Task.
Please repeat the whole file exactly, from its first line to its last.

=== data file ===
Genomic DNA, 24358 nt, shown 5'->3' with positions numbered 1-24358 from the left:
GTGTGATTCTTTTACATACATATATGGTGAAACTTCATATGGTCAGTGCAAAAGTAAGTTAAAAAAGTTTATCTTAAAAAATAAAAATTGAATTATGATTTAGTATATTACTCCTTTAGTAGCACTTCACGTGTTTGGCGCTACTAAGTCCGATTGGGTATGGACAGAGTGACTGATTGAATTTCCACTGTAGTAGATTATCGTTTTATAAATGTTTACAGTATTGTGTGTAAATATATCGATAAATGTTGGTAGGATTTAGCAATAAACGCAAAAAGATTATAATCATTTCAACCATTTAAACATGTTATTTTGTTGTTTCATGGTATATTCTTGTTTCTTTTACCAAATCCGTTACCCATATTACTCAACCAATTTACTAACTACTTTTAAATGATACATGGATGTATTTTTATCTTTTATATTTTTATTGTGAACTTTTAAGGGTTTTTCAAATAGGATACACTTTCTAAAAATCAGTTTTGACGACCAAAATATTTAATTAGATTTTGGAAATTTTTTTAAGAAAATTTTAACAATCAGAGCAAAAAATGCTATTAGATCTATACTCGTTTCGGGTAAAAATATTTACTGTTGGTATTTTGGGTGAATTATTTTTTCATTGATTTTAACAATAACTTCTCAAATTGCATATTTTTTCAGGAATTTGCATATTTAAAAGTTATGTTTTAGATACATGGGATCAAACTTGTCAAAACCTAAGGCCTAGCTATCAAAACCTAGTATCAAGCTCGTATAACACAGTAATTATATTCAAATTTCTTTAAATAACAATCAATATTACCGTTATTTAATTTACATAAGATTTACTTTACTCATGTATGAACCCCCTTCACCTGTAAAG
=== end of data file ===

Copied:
Genomic DNA, 24358 nt, shown 5'->3' with positions numbered 1-24358 from the left:
GTGTGATTCTTTTACATACATATATGGTGAAACTTCATATGGTCAGTGCAAAAGTAAGTTAAAAAAGTTTATCTTAAAAAATAAAAATTGAATTATGATTTAGTATATTACTCCTTTAGTAGCACTTCACGTGTTTGGCGCTACTAAGTCCGATTGGGTATGGACAGAGTGACTGATTGAATTTCCACTGTAGTAGATTATCGTTTTATAAATGTTTACAGTATTGTGTGTAAATATATCGATAAATGTTGGTAGGATTTAGCAATAAACGCAAAAAGATTATAATCATTTCAACCATTTAAACATGTTATTTTGTTGTTTCATGGTATATTCTTGTTTCTTTTACCAAATCCGTTACCCATATTACTCAACCAATTTACTAACTACTTTTAAATGATACATGGATGTATTTTTATCTTTTATATTTTTATTGTGAACTTTTAAGGGTTTTTCAAATAGGATACACTTTCTAAAAATCAGTTTTGACGACCAAAATATTTAATTAGATTTTGGAAATTTTTTTAAGAAAATTTTAACAATCAGAGCAAAAAATGCTATTAGATCTATACTCGTTTCGGGTAAAAATATTTACTGTTGGTATTTTGGGTGAATTATTTTTTCATTGATTTTAACAATAACTTCTCAAATTGCATATTTTTTCAGGAATTTGCATATTTAAAAGTTATGTTTTAGATACATGGGATCAAACTTGTCAAAACCTAAGGCCTAGCTATCAAAACCTAGTATCAAGCTCGTATAACACAGTAATTATATTCAAATTTCTTTAAATAACAATCAATATTACCGTTATTTAATTTACATAAGATTTACTTTACTCATGTATGAACCCCCTTCACCTGTAAAG